There were a plethora of games aiming to steal the spotlight at this years E3 Expo. Whether it was another installment in a huge action franchise or the newest competitive game that everyone’s been waiting for, the show floor was packed with games screaming over each other for your attention. That’s probably why when I saw the over the top booth for a new The Walking Dead game, I was pretty skeptical that it might be another cash grab on a familiar name. That is, until I played the game and quickly realized that Overkill’s The Walking Dead was giving me the Left 4 Dead fix I have been needing.
For those of you who are saying to yourself, “Overkill sounds familiar,” it’s because they are the studio behind PayDay 2. A wildly successful cooperative shooter in which players must work together to pull off elaborate heists. The game was released in August of 2013 and has had such success that it has been re-released several times including just earlier this year on the Nintendo Switch.
So if anyone was to make a cooperative zombie killing game feel right, it had to be Overkill. I was about to find out for myself at least. As three friends and I were invited to play the game together. We were each given a character to play as and I immediately noticed how varied they were. You have Grant who is the sharpshooting sniper, Aiden whose strength gives him an advantage with melee weapons, Heather the scavenger that has well-rounded stats with all weapons, and finally, Maya who plays the support role and is the most effective at reviving fallen allies.
Given the diversity of character roles, it was surprising to discover that other skills and load outs could be fully customized. This meant that our team had to discuss which skills to assign to whom before the game even began. The skills included lock picking, mechanic, wire cutter, and more. This means it’s up to you and your group to discuss what you’ll need before you head out.
This was a pretty great way to get our group working together. Having a specified skill like lockpicking meant that every player in the group was important to completing our mission. This was something we learned the hard way as our first go we immediately split up and were devoured by Walkers.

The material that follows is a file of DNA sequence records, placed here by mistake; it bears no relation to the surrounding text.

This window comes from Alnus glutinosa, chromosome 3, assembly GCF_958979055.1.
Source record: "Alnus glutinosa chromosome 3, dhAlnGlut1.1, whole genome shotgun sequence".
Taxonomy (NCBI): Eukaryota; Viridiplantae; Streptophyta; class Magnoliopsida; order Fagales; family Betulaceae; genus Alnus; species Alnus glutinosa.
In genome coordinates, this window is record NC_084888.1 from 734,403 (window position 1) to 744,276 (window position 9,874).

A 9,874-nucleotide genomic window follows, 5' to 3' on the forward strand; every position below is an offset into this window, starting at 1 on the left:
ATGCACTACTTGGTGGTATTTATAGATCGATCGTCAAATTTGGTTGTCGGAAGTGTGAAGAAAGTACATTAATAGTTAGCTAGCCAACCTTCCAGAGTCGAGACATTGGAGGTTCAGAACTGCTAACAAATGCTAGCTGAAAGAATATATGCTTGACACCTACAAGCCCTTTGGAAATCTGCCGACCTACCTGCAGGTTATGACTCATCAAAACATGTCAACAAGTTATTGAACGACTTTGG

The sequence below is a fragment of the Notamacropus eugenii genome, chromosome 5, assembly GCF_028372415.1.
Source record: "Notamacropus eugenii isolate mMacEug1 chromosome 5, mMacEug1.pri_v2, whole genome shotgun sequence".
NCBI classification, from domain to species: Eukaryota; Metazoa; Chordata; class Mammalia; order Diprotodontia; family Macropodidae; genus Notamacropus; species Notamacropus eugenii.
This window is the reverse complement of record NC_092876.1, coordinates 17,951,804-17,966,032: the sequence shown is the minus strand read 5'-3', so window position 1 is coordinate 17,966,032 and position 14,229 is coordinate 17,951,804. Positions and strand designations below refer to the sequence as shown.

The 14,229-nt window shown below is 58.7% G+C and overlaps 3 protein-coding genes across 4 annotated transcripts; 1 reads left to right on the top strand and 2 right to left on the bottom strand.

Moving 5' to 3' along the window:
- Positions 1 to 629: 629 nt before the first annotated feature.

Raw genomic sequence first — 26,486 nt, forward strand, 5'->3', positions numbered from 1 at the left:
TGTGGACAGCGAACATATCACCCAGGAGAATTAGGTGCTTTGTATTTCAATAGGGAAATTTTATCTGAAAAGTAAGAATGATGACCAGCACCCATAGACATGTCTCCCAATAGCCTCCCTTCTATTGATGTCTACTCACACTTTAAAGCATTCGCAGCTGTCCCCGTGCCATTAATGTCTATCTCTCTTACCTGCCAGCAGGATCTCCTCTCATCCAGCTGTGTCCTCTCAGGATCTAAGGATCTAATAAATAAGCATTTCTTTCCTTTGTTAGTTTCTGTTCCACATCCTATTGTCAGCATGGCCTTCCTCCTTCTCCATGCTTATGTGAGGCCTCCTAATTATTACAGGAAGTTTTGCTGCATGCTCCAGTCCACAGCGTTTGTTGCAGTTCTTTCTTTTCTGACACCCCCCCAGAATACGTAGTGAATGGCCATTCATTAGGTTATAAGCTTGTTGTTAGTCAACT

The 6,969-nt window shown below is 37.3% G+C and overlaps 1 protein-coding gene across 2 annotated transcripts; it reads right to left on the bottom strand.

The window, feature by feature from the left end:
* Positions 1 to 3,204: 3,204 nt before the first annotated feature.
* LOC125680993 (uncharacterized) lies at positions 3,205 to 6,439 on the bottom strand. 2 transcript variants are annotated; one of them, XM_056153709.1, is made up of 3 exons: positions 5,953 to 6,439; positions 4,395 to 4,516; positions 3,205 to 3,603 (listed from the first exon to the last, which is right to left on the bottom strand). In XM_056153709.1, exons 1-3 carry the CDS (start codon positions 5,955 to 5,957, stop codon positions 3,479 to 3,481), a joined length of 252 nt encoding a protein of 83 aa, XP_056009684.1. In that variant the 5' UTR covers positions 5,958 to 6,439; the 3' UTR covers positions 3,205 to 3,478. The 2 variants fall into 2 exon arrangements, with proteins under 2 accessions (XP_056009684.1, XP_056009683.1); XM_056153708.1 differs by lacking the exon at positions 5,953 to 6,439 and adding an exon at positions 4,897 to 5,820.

You see, like the legendary Left 4 Dead you have to stick together to survive. If you are taken down by an enemy it is up to your teammates to revive you. There is no other way to recover. This is where the similarities end because in many ways Overkill’s The Walking Dead becomes a much smarter and tactical game. Think of it as the Rainbow Six Siege of zombie survival games. You will be planning every move carefully and precisely if you want to pull off a mission and live.
The zombies are slow and won’t be winning any Olympic gold in track and field like they might in other games. But zombies are not your only threat as you’ll soon discover other groups of survivors are just as much a threat in this world. Enemy territory is littered with traps and trip wires that are not only going to take down a member of your team, but alert both walkers and other survivors of your whereabouts.
It’s here where you start to see the necessity of the skills. The character who has the wire cutter needs to disarm the trip wires, while the person with the lock picking skills needs to get the door open. Meanwhile, you might want to have your sniper watching your back and your melee expert on the front lines.
The whole formula is actually brilliantly executed in a way that simulates what it might actually feel like to survive in a chaotic world overrun with zombie hordes. The only bad thing I could say about the experience is that some of the textures could use a little polish as they seemed a little dated, but of course, this is an early build of the game that is obviously not finished. And besides that, the cooperative gameplay was satisfying enough that I could forgive the game for some of its rough edges.
One thing I would like to know a little bit more about is if this game does have some sort of narrative story. The preview trailers for each character seemed to promise some depth and character building, but my demo lacked any sort of narrative. The closest thing to any sort of narrative that I experienced was someone on a radio telling us that our mission was to obtain the water purifier that was apparently stolen from our camp during an attack.
The best thing I can say about Overkill’s The Walking Dead is that it certainly seems like the type of game that could develop a dedicated community. Much in the way that we still see many people playing Left 4 Dead 2 or even PayDay 2. There’s not an abundance of cooperative online experiences out there and for the most part, they tend to garner some attention. Especially when the gameplay is as engaging as what I experienced during my short time with the game.